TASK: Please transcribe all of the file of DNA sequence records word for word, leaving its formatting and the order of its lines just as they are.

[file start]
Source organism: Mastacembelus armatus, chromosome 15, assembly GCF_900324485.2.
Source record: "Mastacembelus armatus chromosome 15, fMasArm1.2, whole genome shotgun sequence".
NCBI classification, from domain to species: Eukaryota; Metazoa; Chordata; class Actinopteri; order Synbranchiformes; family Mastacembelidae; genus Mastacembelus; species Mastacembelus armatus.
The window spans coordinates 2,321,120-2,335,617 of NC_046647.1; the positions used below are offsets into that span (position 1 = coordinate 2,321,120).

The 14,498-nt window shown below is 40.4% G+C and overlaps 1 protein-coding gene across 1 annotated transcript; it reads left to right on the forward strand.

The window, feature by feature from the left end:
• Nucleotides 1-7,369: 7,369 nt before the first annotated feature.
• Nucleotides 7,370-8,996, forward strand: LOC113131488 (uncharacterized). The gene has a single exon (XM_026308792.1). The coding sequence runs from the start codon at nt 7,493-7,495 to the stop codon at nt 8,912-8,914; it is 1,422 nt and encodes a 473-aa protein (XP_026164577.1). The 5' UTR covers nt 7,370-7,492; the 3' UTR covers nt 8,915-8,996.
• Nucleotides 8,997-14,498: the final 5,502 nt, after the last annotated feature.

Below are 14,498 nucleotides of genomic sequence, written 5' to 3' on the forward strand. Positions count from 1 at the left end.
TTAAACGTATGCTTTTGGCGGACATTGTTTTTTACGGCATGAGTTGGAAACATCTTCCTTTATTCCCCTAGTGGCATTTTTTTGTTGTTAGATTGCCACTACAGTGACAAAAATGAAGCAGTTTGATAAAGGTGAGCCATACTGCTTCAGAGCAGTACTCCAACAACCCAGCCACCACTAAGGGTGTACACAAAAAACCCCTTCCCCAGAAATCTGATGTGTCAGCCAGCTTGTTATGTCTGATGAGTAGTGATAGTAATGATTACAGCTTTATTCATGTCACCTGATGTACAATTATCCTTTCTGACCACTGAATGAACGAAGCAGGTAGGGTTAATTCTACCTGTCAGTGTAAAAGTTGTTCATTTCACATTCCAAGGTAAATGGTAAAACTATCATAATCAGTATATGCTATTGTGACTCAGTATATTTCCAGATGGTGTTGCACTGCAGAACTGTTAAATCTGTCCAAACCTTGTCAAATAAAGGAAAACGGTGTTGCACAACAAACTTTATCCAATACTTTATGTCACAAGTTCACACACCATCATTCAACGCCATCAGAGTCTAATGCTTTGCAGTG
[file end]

Source organism: Mastacembelus armatus, chromosome 15, assembly GCF_900324485.2.
Source record: "Mastacembelus armatus chromosome 15, fMasArm1.2, whole genome shotgun sequence".
NCBI classification, from domain to species: Eukaryota; Metazoa; Chordata; class Actinopteri; order Synbranchiformes; family Mastacembelidae; genus Mastacembelus; species Mastacembelus armatus.
The window spans coordinates 2,321,120-2,335,617 of NC_046647.1; the positions used below are offsets into that span (position 1 = coordinate 2,321,120).

The 14,498-nt window shown below is 40.4% G+C and overlaps 1 protein-coding gene across 1 annotated transcript; it reads left to right on the forward strand.

The window, feature by feature from the left end:
• Nucleotides 1-7,369: 7,369 nt before the first annotated feature.
• Nucleotides 7,370-8,996, forward strand: LOC113131488 (uncharacterized). The gene has a single exon (XM_026308792.1). The coding sequence runs from the start codon at nt 7,493-7,495 to the stop codon at nt 8,912-8,914; it is 1,422 nt and encodes a 473-aa protein (XP_026164577.1). The 5' UTR covers nt 7,370-7,492; the 3' UTR covers nt 8,915-8,996.
• Nucleotides 8,997-14,498: the final 5,502 nt, after the last annotated feature.

Below are 14,498 nucleotides of genomic sequence, written 5' to 3' on the forward strand. Positions count from 1 at the left end.
TTAAACGTATGCTTTTGGCGGACATTGTTTTTTACGGCATGAGTTGGAAACATCTTCCTTTATTCCCCTAGTGGCATTTTTTTGTTGTTAGATTGCCACTACAGTGACAAAAATGAAGCAGTTTGATAAAGGTGAGCCATACTGCTTCAGAGCAGTACTCCAACAACCCAGCCACCACTAAGGGTGTACACAAAAAACCCCTTCCCCAGAAATCTGATGTGTCAGCCAGCTTGTTATGTCTGATGAGTAGTGATAGTAATGATTACAGCTTTATTCATGTCACCTGATGTACAATTATCCTTTCTGACCACTGAATGAACGAAGCAGGTAGGGTTAATTCTACCTGTCAGTGTAAAAGTTGTTCATTTCACATTCCAAGGTAAATGGTAAAACTATCATAATCAGTATATGCTATTGTGACTCAGTATATTTCCAGATGGTGTTGCACTGCAGAACTGTTAAATCTGTCCAAACCTTGTCAAATAAAGGAAAACGGTGTTGCACAACAAACTTTATCCAATACTTTATGTCACAAGTTCACACACCATCATTCAACGCCATCAGAGTCTAATGCTTTGCAGTG